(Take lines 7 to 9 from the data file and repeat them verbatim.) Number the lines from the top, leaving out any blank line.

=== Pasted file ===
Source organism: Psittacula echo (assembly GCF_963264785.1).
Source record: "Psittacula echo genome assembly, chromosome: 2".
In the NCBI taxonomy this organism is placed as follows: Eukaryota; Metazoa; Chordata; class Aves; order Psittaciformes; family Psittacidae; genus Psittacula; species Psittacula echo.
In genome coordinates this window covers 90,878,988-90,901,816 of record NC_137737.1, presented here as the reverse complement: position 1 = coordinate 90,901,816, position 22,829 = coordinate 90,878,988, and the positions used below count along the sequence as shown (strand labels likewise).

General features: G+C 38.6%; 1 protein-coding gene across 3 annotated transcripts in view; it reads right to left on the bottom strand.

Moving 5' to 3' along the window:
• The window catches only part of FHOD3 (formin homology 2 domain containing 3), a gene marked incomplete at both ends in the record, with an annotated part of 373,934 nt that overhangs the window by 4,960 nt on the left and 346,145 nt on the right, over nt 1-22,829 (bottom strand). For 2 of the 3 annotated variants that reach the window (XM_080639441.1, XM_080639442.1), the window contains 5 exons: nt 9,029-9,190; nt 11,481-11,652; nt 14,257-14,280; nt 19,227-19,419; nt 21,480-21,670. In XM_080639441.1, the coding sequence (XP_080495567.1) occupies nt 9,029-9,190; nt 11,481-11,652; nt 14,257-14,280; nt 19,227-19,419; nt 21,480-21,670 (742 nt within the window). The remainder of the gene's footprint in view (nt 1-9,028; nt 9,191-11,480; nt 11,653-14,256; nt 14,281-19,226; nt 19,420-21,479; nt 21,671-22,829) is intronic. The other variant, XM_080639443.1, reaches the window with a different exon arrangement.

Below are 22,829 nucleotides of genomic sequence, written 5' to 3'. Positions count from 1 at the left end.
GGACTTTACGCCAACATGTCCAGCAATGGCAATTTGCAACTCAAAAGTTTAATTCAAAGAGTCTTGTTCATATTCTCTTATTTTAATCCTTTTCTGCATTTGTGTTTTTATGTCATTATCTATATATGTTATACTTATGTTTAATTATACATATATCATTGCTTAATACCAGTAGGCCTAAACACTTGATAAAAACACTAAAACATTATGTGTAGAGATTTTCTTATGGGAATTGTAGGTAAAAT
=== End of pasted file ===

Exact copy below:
• The window catches only part of FHOD3 (formin homology 2 domain containing 3), a gene marked incomplete at both ends in the record, with an annotated part of 373,934 nt that overhangs the window by 4,960 nt on the left and 346,145 nt on the right, over nt 1-22,829 (bottom strand). For 2 of the 3 annotated variants that reach the window (XM_080639441.1, XM_080639442.1), the window contains 5 exons: nt 9,029-9,190; nt 11,481-11,652; nt 14,257-14,280; nt 19,227-19,419; nt 21,480-21,670. In XM_080639441.1, the coding sequence (XP_080495567.1) occupies nt 9,029-9,190; nt 11,481-11,652; nt 14,257-14,280; nt 19,227-19,419; nt 21,480-21,670 (742 nt within the window). The remainder of the gene's footprint in view (nt 1-9,028; nt 9,191-11,480; nt 11,653-14,256; nt 14,281-19,226; nt 19,420-21,479; nt 21,671-22,829) is intronic. The other variant, XM_080639443.1, reaches the window with a different exon arrangement.

Below are 22,829 nucleotides of genomic sequence, written 5' to 3'. Positions count from 1 at the left end.
GGACTTTACGCCAACATGTCCAGCAATGGCAATTTGCAACTCAAAAGTTTAATTCAAAGAGTCTTGTTCATATTCTCTTATTTTAATCCTTTTCTGCATTTGTGTTTTTATGTCATTATCTATATATGTTATACTTATGTTTAATTATACATATATCATTGCTTAATACCAGTAGGCCTAAACACTTGATAAAAACACTAAAACATTATGTGTAGAGATTTTCTTATGGGAATTGTAGGTAAAAT